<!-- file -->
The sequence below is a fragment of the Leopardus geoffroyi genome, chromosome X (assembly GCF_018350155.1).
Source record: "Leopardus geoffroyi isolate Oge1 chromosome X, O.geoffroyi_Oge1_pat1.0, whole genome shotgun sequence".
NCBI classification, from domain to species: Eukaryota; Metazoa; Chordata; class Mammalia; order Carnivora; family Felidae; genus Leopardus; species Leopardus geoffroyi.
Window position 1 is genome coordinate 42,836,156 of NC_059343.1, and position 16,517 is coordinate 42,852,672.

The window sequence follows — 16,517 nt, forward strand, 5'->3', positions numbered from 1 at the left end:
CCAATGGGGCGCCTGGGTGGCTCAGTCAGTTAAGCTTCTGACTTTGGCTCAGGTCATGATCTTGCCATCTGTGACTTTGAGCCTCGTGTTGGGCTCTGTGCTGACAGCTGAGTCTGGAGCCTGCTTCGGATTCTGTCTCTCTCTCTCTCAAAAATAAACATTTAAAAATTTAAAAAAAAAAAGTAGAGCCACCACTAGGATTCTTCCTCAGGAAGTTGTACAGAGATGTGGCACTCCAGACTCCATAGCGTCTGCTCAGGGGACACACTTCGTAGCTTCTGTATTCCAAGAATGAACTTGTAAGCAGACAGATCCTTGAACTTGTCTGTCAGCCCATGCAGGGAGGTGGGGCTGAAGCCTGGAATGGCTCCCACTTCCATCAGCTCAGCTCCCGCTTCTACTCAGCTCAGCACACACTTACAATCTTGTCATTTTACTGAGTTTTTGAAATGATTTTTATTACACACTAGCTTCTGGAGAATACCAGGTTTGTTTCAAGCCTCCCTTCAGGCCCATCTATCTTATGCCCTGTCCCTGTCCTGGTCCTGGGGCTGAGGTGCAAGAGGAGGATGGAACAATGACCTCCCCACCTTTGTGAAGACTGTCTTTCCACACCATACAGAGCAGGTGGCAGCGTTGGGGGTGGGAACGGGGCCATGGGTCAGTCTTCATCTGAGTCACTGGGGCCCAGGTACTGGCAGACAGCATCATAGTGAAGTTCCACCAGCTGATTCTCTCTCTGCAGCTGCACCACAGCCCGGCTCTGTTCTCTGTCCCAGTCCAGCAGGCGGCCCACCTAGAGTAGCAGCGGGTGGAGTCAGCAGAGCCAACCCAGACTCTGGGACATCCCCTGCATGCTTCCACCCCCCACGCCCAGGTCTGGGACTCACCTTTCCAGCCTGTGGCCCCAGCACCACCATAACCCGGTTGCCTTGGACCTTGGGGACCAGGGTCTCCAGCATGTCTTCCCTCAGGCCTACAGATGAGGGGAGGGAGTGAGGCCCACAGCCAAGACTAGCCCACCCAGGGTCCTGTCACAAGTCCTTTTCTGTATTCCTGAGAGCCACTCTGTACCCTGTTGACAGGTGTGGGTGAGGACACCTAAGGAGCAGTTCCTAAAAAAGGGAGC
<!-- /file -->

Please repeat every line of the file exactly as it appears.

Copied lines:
The sequence below is a fragment of the Leopardus geoffroyi genome, chromosome X (assembly GCF_018350155.1).
Source record: "Leopardus geoffroyi isolate Oge1 chromosome X, O.geoffroyi_Oge1_pat1.0, whole genome shotgun sequence".
NCBI classification, from domain to species: Eukaryota; Metazoa; Chordata; class Mammalia; order Carnivora; family Felidae; genus Leopardus; species Leopardus geoffroyi.
Window position 1 is genome coordinate 42,836,156 of NC_059343.1, and position 16,517 is coordinate 42,852,672.

The window sequence follows — 16,517 nt, forward strand, 5'->3', positions numbered from 1 at the left end:
CCAATGGGGCGCCTGGGTGGCTCAGTCAGTTAAGCTTCTGACTTTGGCTCAGGTCATGATCTTGCCATCTGTGACTTTGAGCCTCGTGTTGGGCTCTGTGCTGACAGCTGAGTCTGGAGCCTGCTTCGGATTCTGTCTCTCTCTCTCTCAAAAATAAACATTTAAAAATTTAAAAAAAAAAAGTAGAGCCACCACTAGGATTCTTCCTCAGGAAGTTGTACAGAGATGTGGCACTCCAGACTCCATAGCGTCTGCTCAGGGGACACACTTCGTAGCTTCTGTATTCCAAGAATGAACTTGTAAGCAGACAGATCCTTGAACTTGTCTGTCAGCCCATGCAGGGAGGTGGGGCTGAAGCCTGGAATGGCTCCCACTTCCATCAGCTCAGCTCCCGCTTCTACTCAGCTCAGCACACACTTACAATCTTGTCATTTTACTGAGTTTTTGAAATGATTTTTATTACACACTAGCTTCTGGAGAATACCAGGTTTGTTTCAAGCCTCCCTTCAGGCCCATCTATCTTATGCCCTGTCCCTGTCCTGGTCCTGGGGCTGAGGTGCAAGAGGAGGATGGAACAATGACCTCCCCACCTTTGTGAAGACTGTCTTTCCACACCATACAGAGCAGGTGGCAGCGTTGGGGGTGGGAACGGGGCCATGGGTCAGTCTTCATCTGAGTCACTGGGGCCCAGGTACTGGCAGACAGCATCATAGTGAAGTTCCACCAGCTGATTCTCTCTCTGCAGCTGCACCACAGCCCGGCTCTGTTCTCTGTCCCAGTCCAGCAGGCGGCCCACCTAGAGTAGCAGCGGGTGGAGTCAGCAGAGCCAACCCAGACTCTGGGACATCCCCTGCATGCTTCCACCCCCCACGCCCAGGTCTGGGACTCACCTTTCCAGCCTGTGGCCCCAGCACCACCATAACCCGGTTGCCTTGGACCTTGGGGACCAGGGTCTCCAGCATGTCTTCCCTCAGGCCTACAGATGAGGGGAGGGAGTGAGGCCCACAGCCAAGACTAGCCCACCCAGGGTCCTGTCACAAGTCCTTTTCTGTATTCCTGAGAGCCACTCTGTACCCTGTTGACAGGTGTGGGTGAGGACACCTAAGGAGCAGTTCCTAAAAAAGGGAGC